Acquired deafblindness can be frustrating and scary. It forces people to rethink their habits, their needs, and their environment.
To help deafblind people gain their independence, we’ve hand-selected 7 ways to adapt your house in order to accommodate them.
1. Lighting Changes
Whether they live in a studio, apartment or house, one of the first and most important changes for a deafblind person’s environment should be lighting.
Changing the placement of light fixtures can also help better illuminate dark spaces:
• Choose the brightest light bulbs. These will come in handy in darker spaces where accidents tend to happen such as the bathroom or on the stairway. Invest in fluorescent bulbs – they emit a more powerful light and they last longer.
• Be generous with the light fixtures. Illuminate the house entirely, including the hallways, closets, and outside.
2. Interior Design Adjustments
The home of a deafblind person should be a safe haven. Here are some tips to help you create exactly that.
Electrical items can be tricky to get used to. But it’s not impossible for deafblind people to use them.
Here’s how you can make it go smoother for them.
4. Bathroom Adaptations
This type of adjustment is essential for safety.
Here’s how to adapt a bathroom for deafblind people:
5. Hallway Adaptations
Hallways shouldn’t be overlooked when you are working on adapting a home for a deafblind person.
Here’s what you should know about corridor adaptations:
6. Outdoor Adaptations
To make it easier to deafblind people to go out or access the garden, here’s what you should keep in mind about outdoor adaptations:
7. Security Adaptations
There are special alerting systems designed for people with hearing and sight difficulties that keep them informed about what is happing: phone ringing, smoke alarm going off or someone at the door.
About the Author:
John Stuart works on behalf of raisedfloor.co.ukin outreach and content creation. He creates engaging content that help businesses connect with their audience and stand out from the crowd
There are millions of people in the world who live with some degree of sight loss either from birth, or caused by an injury or old age. All of those people want both their indoor and outdoor spaces to be completely safe and secure so that they can be independent in them.
When it comes to outdoor spaces, visually impaired individuals need a space that’s free of clutter, well-lit and well-marked. Designing such a space doesn’t have to be difficult and expensive. It only needs some careful planning and a few useful tips that will allow their inhabitants to live and move more comfortably outside. Here’s how you can do it for your outdoor space.
Use Color as a Guide
Many legally blind people can see up to a certain point, and they can see bright colors and changes in lighting. These can help them as guides through their outdoor space.
The use of bright contrasting colors is especially helpful to partially-sighted people to differentiate between different areas and spaces. For instance, garden paths can be made out of red or orange pavers to provide a good contrast with green lawns.
You can also opt for outdoor furniture in different colors and textures to prevent bumping into it. If you have a green thumb, make sure all of your gardening tools are painted in bright colors that will make locating and identifying them much easier
Good organization and tidiness is the key safety element for people with complete blindness or visual impairments. If everything is nicely organized it’s easier to remember where everything is located.
You must always know where all your sharp gardening tools are, and you can even consider creating a database of your garden inventory. If you love to take care of your plants, you can create neat little labels for them in Braille or use vivid colors to make signs.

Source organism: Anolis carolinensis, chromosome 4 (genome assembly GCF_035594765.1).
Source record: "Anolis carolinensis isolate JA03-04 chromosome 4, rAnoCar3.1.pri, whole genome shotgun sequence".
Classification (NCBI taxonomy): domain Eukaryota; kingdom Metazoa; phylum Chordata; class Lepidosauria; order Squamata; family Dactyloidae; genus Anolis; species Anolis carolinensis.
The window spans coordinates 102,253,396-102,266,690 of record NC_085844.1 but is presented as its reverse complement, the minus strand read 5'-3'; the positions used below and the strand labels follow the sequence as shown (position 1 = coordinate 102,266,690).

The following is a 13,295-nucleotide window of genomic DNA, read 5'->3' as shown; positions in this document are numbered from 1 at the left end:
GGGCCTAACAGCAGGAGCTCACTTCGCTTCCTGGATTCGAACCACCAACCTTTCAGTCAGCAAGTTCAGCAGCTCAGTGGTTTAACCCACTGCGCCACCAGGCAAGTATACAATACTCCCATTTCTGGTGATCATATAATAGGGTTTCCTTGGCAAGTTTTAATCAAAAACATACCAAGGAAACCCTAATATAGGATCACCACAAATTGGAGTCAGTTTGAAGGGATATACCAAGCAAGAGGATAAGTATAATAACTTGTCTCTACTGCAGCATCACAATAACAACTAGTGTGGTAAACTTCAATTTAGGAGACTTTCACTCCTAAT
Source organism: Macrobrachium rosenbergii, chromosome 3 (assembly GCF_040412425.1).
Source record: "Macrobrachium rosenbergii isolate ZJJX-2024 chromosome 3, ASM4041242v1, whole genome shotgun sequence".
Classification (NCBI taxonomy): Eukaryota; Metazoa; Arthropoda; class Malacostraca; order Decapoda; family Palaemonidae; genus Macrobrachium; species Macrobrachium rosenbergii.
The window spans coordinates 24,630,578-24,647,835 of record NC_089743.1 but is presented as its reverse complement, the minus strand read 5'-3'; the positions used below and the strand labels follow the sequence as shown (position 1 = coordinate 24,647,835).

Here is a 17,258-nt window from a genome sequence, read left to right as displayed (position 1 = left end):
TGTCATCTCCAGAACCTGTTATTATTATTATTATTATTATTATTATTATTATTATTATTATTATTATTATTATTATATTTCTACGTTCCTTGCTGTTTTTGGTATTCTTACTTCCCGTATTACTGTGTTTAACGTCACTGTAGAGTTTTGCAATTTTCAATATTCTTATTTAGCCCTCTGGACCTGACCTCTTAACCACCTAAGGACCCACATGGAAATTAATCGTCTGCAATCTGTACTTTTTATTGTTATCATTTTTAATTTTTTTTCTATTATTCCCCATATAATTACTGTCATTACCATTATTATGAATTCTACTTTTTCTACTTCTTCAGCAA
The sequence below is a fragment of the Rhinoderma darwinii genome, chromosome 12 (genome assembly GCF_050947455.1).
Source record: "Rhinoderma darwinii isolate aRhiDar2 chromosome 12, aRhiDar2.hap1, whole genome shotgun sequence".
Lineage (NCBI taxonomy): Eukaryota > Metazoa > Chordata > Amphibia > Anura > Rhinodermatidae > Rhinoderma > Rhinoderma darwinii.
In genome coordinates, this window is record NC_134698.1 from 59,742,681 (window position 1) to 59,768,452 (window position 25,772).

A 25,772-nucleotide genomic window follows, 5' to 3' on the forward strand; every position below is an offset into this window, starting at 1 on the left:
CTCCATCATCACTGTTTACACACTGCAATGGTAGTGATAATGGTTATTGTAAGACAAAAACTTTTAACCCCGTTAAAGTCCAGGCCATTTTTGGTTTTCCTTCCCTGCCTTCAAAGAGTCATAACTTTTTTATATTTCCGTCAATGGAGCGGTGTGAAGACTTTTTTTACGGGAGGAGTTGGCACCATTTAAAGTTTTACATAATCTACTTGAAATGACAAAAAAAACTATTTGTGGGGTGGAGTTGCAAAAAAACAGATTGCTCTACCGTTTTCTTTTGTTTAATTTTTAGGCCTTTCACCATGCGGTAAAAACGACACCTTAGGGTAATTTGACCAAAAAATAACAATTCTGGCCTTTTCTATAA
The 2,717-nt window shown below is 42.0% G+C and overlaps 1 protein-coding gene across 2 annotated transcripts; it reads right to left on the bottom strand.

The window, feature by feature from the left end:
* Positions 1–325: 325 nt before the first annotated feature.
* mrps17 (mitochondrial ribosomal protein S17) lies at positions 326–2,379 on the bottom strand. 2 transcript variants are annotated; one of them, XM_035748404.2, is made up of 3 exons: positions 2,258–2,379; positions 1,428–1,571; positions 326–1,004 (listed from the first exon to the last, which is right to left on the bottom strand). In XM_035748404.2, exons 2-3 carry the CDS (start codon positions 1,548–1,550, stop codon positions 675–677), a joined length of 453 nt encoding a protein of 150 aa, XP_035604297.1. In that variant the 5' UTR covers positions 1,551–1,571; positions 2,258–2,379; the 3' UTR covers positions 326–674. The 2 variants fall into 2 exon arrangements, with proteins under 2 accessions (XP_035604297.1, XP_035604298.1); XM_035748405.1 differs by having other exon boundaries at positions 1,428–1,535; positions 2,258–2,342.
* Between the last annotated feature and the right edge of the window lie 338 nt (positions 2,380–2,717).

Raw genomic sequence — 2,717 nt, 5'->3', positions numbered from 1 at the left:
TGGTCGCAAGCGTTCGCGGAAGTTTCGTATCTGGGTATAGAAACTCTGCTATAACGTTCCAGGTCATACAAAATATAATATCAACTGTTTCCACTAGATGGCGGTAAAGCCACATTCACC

This way, each individual plant will get exactly the right care. Also, always know exactly where your fire extinguishers and telephones are when you’re outside.
In order to eliminate as many hazards as possible, make sure that your front yard and your garden are well maintained to avoid any inconvenience. Your outdoor paths should be wide and perfectly flat. As soon as you notice some bumps or broken pavers or bricks, have them removed and replaced. Additionally, try to keep your greenery well maintained, and avoid letting your plants overgrow and cause obstructions in the path or on the stairs. It’s way easier to move around without all these obstacles blocking your way.
Another thing you should consider is removing all cables and watering hoses from pathways. They can be hard to spot if you leave them on the ground, and you can easily trip or slip on them.
Lastly, you can secure the slippery surfaces with non-slip rubber matting and be sure that no matter the weather, the outdoor living space will be hazard-free.
Get Smart with Lighting
Visually impaired people greatly benefit from good lighting, so make sure to incorporate it in your outdoor spaces. If nothing else, at least illuminate your pathway and the entrance.
Also, pay extra attention to your stairs. Make sure to install LED lighted handrails and lights on each step. The best solution for your stairs are linear lights that are easy to install and offer great illumination.
Also, use better lighting near your outdoor furniture to make it easier to spot and avoid it.
The Importance of Handrails
Every set of stairs in your outdoor space should have sturdy handrails. You can even use linear lights and gently illuminate the handrail so you can spot it more easily.
Another great way to ensure outdoor safety is to put up rope handrails along your garden paths or use them to make barriers. Ropes look amazing in any garden, plus they can give you an additional sense of security.
If you implement these safety tips into your outdoor space, you or your visually impaired family members can enjoy it without any worries.
About the Author
Catherine is a passionate home design consultant from Melbourne. She loves making homes beautiful and buildings sustainable, but she also like sharing her advice and knowledge with people. That is why she is also a regular contributor to the Smoothdecorator blog. Besides all this, she loves reading and enjoys a superhero movie from time to time.